The league changed things up this year. Instead of sending each team’s drafted rookies off to a singular event hosted by the NFL, each team will have their own Rookie Transition Program, which will include all rookies – drafted and undrafted – and be put on by each individual club.
Last week the Raiders had their Rookie Transition Program, and among the many lessons the rookies learned, one of the more shocking stories came from former Raiders middle linebacker and Oakland Native, Kirk Morrison, who learned his rookie lesson at the end of a gun.
“Money, women and jewelry,” Morrison said as reported in the San Francisco Chronicle. “I didn’t feel like I was accepted until I bought a chain, so I spent $40,000 on one because that’s what I needed for validation. People knew I was in the league right when they saw me. Or I needed my own table or my own bottles at the club.”
“I had a gun pointed at my chest, felt that steel right in the middle of my chest. My life was about to be over. … That split second, my life changed. As much as you’ve accomplished or as hard as you’ve worked to get some validation, people don’t see that. Or they’re jealous and want to take it from you.
“I learned the hard way about the validation that is important. I never bought a chain again, and the kind of attention I wanted was after a game, a teammate or coach saying, ‘Good job. You played hard.’”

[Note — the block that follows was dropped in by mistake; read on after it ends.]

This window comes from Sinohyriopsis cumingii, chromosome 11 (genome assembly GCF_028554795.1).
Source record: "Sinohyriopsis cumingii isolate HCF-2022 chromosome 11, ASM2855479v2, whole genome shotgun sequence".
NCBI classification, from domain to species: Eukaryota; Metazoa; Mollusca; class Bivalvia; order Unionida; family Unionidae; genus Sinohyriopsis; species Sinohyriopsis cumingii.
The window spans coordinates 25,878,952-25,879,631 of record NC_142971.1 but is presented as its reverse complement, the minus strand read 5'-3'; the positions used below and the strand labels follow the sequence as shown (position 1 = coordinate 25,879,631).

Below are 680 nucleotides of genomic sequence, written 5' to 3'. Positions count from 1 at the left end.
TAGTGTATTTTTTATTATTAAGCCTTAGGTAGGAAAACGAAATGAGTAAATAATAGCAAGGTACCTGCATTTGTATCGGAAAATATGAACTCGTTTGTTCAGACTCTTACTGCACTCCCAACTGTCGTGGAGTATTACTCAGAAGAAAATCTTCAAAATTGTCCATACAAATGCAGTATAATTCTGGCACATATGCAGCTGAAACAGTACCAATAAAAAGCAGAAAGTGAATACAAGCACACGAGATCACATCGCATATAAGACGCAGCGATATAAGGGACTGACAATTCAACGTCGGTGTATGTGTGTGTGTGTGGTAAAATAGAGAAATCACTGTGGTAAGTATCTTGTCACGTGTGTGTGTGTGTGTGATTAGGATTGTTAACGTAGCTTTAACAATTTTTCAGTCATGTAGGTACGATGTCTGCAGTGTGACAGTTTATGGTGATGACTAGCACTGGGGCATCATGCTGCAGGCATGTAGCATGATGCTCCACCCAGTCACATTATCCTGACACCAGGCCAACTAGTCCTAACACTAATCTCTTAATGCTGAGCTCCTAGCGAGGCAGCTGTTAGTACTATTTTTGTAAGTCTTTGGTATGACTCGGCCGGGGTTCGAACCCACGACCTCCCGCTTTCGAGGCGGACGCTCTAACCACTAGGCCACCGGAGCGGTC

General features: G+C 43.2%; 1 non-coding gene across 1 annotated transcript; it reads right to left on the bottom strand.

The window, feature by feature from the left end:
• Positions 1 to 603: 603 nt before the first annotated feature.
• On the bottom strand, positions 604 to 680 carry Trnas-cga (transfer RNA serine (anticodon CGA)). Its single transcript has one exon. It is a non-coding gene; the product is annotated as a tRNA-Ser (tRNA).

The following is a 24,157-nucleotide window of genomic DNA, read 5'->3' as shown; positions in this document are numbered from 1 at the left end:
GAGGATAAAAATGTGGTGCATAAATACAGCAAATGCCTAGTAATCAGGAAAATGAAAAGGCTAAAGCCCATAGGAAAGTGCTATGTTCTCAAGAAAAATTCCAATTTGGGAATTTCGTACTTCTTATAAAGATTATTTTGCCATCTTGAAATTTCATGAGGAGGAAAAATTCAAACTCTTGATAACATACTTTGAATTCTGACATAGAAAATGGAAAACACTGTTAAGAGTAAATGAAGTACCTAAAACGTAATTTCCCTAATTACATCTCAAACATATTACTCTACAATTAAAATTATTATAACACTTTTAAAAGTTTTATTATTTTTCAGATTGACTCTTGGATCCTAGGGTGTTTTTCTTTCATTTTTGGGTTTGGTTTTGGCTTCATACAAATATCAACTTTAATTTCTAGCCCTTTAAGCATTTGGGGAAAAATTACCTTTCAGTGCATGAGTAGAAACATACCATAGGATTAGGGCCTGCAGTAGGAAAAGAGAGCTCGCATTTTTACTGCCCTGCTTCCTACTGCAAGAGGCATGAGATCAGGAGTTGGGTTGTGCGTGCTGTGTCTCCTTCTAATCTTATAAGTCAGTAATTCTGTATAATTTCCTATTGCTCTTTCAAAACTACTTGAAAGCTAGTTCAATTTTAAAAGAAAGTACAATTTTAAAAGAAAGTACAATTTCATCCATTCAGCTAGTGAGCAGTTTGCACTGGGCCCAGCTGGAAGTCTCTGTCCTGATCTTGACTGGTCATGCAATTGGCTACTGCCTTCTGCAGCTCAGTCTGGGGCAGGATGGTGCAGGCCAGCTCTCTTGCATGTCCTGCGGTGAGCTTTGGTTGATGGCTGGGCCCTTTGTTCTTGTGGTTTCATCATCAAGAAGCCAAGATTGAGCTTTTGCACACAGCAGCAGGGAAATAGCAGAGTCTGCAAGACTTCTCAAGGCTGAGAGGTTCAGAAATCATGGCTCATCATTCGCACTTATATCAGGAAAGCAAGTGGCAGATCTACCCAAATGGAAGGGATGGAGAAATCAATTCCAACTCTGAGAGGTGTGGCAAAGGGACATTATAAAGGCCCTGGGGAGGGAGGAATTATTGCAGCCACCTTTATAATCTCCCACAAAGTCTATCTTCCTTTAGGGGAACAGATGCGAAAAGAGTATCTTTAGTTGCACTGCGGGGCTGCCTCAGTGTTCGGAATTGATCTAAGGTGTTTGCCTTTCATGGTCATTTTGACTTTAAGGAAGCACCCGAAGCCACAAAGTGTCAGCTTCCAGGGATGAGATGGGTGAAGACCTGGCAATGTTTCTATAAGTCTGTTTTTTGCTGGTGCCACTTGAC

Morrison was a graduate of Bishop O’Dowd High School in Oakland before heading to San Diego State for college. He became a third round pick by the Raiders in the 2005 draft and spent five seasons as the team’s everyday starting middle linebacker, never missing a game.
He was traded during the 2010 draft after the Raiders used their first round pick on Rolando McClain. After starting all of the 2010 season for the Jaguars, he finished out his career as a reserve with the Bills before retiring from football.
These days Morrison is an analyst for Fox Sports. And when the Raiders offered him the chance to come back and speak, he didn’t hesitate.
Morrison was one of several speakers who shared their personal NFL experiences with the rookies in the hopes that their mistakes and successes could make a positive impact. Also among the speakers was former NFL player and current NFL media analyst, Bucky Brooks, who played the final six games of his career in Oakland.